The New Covenant

5th Sunday of Lent (Year B)

NOTE: For the 3rd, 4th, and 5th Sundays of Lent, the scrutinities are celebrated for catechumens preparing for baptism this Easter. The readings for Year A are always used at Masses when the scutinities are celebrated, and may be used as an option on these Sundays apart from the scrutinies. The reflection below is on the readings for Year B.

“The days are coming, says the Lord, when I will make a new covenant with the house of Israel and the house of Judah.”

Jer 31:31

The Old Testament reading this Sunday from the prophet Jeremiah is the only time we read in the Hebrew scriptures a phrase that we are used to hearing every Sunday at Mass: “new covenant.”

What is a covenant? Biblical scholar Dr. John Bergsma defines it as an agreement that incorporates one into a family. This makes a covenant fundamentally different from a contract. I might enter into a contract with a business partner defining the terms and conditions of our relationship. This contract would also establish the penalties for breaking those terms. But it does not make my business partner a member of my family.

Marriage, on the other hand, is not a contract but a covenant. Yes, there are mutual terms and expectations in a marital relationship. But the marriage agreement incorporates your spouse into your family. “The two become one flesh.” Even if one party in the marriage is unfaithful, the covenant relationship remains.

By establishing a covenant with Israel, God is incorporating them into His family. He refers to Israel as both His son (cf. Ex 4:22) and His bride (cf. Hos 2:19). But Israel was not always faithful to their part of the covenant. As God says through Jeremiah, “They broke my covenant and I had to show myself their master” (Jer 31:32). This is likely a reference to the Golden Calf incident where the people of Israel fell into idol worship after God established His covenant with them on Sinai. After this, God imposed much harsher and more numerous laws upon His people as a disciplinary measure.

But these disciplinary laws were not meant to last forever. Jeremiah prophesies about a coming day when God would establish a new covenant with His people that would not be like the first (Jer 31:32). How will this new covenant be different? The law of God will not be imposed from without but will be written upon the very hearts of the people (Jer 31:33). All will know God, without having to be taught (Jer 31:34). This will be so because God will forgive our evil doings and remember our sins no more (Jer 31:34).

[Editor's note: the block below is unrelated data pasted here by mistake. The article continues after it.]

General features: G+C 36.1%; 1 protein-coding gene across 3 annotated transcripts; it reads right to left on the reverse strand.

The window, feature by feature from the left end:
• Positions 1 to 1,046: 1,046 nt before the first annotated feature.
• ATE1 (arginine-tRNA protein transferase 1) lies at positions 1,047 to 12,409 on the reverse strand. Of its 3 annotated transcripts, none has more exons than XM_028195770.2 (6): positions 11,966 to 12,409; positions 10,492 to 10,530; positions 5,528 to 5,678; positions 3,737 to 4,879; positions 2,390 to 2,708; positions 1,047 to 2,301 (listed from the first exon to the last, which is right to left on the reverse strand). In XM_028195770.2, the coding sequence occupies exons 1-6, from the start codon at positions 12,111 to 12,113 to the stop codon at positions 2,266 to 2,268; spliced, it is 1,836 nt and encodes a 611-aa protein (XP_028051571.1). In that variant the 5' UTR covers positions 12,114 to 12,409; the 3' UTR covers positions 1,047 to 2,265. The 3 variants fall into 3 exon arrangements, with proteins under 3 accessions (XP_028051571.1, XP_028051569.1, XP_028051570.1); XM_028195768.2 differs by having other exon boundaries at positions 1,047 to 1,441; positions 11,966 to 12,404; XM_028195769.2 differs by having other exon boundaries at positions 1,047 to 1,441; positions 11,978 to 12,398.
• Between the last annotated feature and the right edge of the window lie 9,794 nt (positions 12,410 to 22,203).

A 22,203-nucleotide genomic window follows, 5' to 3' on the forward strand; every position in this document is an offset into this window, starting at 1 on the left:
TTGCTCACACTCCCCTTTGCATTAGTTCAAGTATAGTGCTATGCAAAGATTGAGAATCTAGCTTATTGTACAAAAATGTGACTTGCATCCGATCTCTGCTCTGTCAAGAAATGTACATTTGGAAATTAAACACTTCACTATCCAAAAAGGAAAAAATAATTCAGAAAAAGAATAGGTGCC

This new covenant of grace was instituted by Christ at the Last Supper on Holy Thursday and ratified in His blood on Good Friday. Christ, our Paschal Lamb, has been sacrificed for the forgiveness of our sins. He is the Lamb of God who takes away the sins of the world and blessed are those who are called to His supper. 

By participating in the new and eternal covenant in Christ, we have been brought into God’s family in a way that the ancient Israelites couldn’t even dream about. We have been adopted as children of God through incorporation into the Body of His only begotten Son (incorporate = to be taken into a body). 

But has Jeremiah’s prophecy really been fulfilled? We look around at the world, and even within the Church, and it certainly doesn’t appear that everyone knows God. There is indeed an eschatological aspect of this prophecy that is yet to be fulfilled (the eschaton being the theological term for the ultimate end of creation). And so we still look forward to that final day when all God’s children will know Him perfectly through the beatific vision in Paradise. 

But there is also a sense in which this prophecy has been fulfilled and continues to be fulfilled every time we come to Mass. Biblically speaking, “to know” often implies more than obtaining information. It refers to personal intimacy, as when Adam “knew” Eve and they begot a son, Abel. 

You can know someone in this intimate sense without necessarily knowing all the facts about them. This personal, intimate knowledge is even more meaningful and profound than mere knowledge of facts. It is not the sort of knowledge acquired by reading a Wikipedia page, but the kind of knowledge you gain by sitting across the table from someone and sharing a meal, or experiencing together mutual sorrows and joys. 

We are invited to “know” God in this intimate, personal way through the sacraments, especially in the Eucharist, where Christ offers His Body to us in such a way that we may incorporate Him into our own flesh. And if we fall into sin, we prepare to know Christ in the Eucharist by experiencing His mercy in the sacrament of Penance (or Confession), where our sins are truly forgiven and remembered no more. 

It is through the sacraments of the Church, established by Christ, that we find the new covenant prophesied by Jeremiah fulfilled here and now; which is why the sacraments can rightly be called a foretaste of heaven.